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Press Release From the Journal of Marketing: Craft Products Are Experiencing Soaring Growth—Here's How Firms Are Cashing In   

Marilyn Stone

Researchers from Concordia University and HEC Montreal published a new paper in the Journal of Marketing that explains how the development of markets towards greater concerns for aesthetics and craft—whether it be the search for the perfect espresso shot or the creation of a visually complex tattoo—results from interactions between craft and commercial firms.

The study, forthcoming in the Journal of Marketing, is titled “A Practice Perspective on Market Evolution: How Craft and Commercial Coffee Firms Expand Practices and Develop Markets” and is authored by Pierre-Yann Dolbec, Zeynep Arsel, and Aya Aboelenien.

Barbering, beer, coffee, fragrances, meat, hand soaps, tattoos, and even ice cream. The craft movement is everywhere. It seems like everything is now becoming artisanal, boutique, custom, and handcrafted. How did we get there, and how can firms take advantage of this trend?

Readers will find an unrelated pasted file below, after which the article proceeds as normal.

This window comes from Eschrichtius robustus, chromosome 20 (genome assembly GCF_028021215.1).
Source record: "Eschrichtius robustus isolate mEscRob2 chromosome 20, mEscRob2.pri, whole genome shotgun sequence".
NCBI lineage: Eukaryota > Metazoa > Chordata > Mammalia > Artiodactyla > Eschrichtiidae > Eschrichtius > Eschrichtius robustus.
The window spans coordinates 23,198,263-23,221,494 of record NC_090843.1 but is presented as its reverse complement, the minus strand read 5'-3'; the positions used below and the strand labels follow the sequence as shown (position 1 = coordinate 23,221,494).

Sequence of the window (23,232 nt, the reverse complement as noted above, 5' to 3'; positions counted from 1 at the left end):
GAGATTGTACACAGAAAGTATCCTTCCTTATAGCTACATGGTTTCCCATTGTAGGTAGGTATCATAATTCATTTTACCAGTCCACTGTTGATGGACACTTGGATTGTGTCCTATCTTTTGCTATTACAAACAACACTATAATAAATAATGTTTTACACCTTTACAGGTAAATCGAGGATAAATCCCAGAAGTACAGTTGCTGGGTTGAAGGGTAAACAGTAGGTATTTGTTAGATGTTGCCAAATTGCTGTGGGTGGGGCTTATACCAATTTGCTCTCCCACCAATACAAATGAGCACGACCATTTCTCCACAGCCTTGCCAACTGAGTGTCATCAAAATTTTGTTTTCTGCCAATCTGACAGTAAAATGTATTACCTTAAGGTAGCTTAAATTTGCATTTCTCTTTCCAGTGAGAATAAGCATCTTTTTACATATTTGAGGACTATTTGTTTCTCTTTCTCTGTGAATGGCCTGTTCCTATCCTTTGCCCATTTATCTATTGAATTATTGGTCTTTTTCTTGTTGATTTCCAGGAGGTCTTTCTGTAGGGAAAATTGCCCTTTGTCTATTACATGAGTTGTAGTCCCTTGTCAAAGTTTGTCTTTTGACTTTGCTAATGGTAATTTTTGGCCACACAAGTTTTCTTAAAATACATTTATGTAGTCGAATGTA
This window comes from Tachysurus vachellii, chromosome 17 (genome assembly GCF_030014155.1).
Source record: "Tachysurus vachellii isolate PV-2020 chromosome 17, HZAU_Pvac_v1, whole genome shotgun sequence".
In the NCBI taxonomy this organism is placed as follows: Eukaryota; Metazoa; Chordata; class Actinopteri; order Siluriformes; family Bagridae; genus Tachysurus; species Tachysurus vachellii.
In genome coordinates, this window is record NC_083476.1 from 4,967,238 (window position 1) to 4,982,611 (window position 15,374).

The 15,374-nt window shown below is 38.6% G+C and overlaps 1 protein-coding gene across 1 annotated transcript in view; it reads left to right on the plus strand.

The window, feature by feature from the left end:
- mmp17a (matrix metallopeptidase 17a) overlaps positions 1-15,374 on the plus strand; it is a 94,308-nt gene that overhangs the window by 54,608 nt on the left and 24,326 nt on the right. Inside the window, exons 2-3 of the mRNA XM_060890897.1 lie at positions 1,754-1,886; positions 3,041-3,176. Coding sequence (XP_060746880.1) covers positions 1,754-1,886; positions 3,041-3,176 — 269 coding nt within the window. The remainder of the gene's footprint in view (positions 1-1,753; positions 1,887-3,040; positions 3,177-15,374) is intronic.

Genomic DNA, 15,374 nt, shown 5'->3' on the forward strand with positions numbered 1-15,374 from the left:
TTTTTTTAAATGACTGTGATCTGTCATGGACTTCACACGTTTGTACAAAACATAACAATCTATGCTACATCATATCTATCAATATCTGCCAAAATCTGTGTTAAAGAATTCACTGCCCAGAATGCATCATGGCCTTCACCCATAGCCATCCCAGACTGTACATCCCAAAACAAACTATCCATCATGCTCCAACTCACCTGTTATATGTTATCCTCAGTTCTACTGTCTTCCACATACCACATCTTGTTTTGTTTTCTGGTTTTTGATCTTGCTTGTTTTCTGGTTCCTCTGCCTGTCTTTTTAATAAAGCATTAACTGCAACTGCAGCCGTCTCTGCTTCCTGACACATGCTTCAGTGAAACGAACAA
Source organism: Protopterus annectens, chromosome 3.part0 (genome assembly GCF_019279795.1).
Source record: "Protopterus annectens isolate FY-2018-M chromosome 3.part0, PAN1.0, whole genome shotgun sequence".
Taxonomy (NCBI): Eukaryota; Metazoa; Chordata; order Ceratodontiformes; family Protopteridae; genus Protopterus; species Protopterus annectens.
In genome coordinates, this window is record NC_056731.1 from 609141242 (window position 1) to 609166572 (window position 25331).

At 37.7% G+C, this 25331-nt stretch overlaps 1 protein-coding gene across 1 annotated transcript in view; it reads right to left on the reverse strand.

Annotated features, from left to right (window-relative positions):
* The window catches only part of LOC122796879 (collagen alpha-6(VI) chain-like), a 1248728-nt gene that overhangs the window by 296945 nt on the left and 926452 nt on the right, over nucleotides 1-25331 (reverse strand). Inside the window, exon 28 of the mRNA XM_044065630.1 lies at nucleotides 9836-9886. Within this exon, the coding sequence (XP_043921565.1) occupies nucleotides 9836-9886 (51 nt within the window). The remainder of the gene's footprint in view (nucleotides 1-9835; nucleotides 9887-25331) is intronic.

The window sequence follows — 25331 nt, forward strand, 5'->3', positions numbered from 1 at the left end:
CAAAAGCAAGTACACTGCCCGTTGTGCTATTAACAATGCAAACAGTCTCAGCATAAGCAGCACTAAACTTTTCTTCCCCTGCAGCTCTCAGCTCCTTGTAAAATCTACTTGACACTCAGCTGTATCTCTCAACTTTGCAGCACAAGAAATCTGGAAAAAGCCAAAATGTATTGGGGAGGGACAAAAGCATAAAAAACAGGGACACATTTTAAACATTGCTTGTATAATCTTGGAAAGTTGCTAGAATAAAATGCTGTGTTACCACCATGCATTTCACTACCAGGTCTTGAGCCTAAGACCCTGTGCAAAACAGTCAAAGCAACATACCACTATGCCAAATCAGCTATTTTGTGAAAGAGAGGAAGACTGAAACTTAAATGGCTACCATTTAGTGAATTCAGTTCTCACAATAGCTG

Consider the coffee market. Dolbec explains that “In this market, like others, craft firms aim for aesthetic perfection while commercial firms try to maximize profits. For example, craft coffee shops target coffee connoisseurs by tailoring brewing recipes to specific coffee beans to perfect the taste of the coffee. Commercial firms target mainstream consumers by creating products that can be efficiently produced at a profit, such as sugary delights like the Pumpkin Spice Latte.”

Craft and commercial firms innovate and adapt each other’s innovations to their respective goal of aesthetic perfection or profit maximization. For example, commercial firms such as Dunkin’ have borrowed from craft firms and automated the production of ‘handcrafted’ coffee. In contrast, craft coffee shops have aesthetically elevated the pumpkin spice latte, using artisan syrup and curated spices that ideally match the taste characteristics of a specific coffee bean.